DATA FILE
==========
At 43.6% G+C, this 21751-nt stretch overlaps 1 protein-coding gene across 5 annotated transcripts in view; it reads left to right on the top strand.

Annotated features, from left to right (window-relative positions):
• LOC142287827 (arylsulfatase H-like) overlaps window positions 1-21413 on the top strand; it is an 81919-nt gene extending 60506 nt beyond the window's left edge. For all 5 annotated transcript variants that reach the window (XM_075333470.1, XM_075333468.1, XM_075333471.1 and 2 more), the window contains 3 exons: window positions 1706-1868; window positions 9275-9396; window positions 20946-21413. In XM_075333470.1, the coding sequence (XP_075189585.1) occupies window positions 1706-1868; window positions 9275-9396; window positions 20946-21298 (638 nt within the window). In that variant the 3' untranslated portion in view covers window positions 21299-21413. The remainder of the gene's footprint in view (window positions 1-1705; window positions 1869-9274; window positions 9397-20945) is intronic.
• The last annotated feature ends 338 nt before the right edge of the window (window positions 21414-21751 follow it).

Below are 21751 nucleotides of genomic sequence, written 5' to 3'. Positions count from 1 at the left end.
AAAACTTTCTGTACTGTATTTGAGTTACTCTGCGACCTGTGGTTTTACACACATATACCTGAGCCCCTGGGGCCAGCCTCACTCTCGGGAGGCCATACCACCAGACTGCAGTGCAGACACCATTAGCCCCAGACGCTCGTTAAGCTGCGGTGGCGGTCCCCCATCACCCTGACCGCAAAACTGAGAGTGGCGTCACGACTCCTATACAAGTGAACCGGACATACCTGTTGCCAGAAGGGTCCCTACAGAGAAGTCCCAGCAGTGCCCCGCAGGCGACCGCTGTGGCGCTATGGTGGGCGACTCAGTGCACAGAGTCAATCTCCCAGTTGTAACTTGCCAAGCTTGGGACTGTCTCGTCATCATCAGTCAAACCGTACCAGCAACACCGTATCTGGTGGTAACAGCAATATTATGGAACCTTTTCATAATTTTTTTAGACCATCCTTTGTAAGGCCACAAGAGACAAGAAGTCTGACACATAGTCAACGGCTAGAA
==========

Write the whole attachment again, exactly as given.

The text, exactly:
At 43.6% G+C, this 21751-nt stretch overlaps 1 protein-coding gene across 5 annotated transcripts in view; it reads left to right on the top strand.

Annotated features, from left to right (window-relative positions):
• LOC142287827 (arylsulfatase H-like) overlaps window positions 1-21413 on the top strand; it is an 81919-nt gene extending 60506 nt beyond the window's left edge. For all 5 annotated transcript variants that reach the window (XM_075333470.1, XM_075333468.1, XM_075333471.1 and 2 more), the window contains 3 exons: window positions 1706-1868; window positions 9275-9396; window positions 20946-21413. In XM_075333470.1, the coding sequence (XP_075189585.1) occupies window positions 1706-1868; window positions 9275-9396; window positions 20946-21298 (638 nt within the window). In that variant the 3' untranslated portion in view covers window positions 21299-21413. The remainder of the gene's footprint in view (window positions 1-1705; window positions 1869-9274; window positions 9397-20945) is intronic.
• The last annotated feature ends 338 nt before the right edge of the window (window positions 21414-21751 follow it).

Below are 21751 nucleotides of genomic sequence, written 5' to 3'. Positions count from 1 at the left end.
AAAACTTTCTGTACTGTATTTGAGTTACTCTGCGACCTGTGGTTTTACACACATATACCTGAGCCCCTGGGGCCAGCCTCACTCTCGGGAGGCCATACCACCAGACTGCAGTGCAGACACCATTAGCCCCAGACGCTCGTTAAGCTGCGGTGGCGGTCCCCCATCACCCTGACCGCAAAACTGAGAGTGGCGTCACGACTCCTATACAAGTGAACCGGACATACCTGTTGCCAGAAGGGTCCCTACAGAGAAGTCCCAGCAGTGCCCCGCAGGCGACCGCTGTGGCGCTATGGTGGGCGACTCAGTGCACAGAGTCAATCTCCCAGTTGTAACTTGCCAAGCTTGGGACTGTCTCGTCATCATCAGTCAAACCGTACCAGCAACACCGTATCTGGTGGTAACAGCAATATTATGGAACCTTTTCATAATTTTTTTAGACCATCCTTTGTAAGGCCACAAGAGACAAGAAGTCTGACACATAGTCAACGGCTAGAA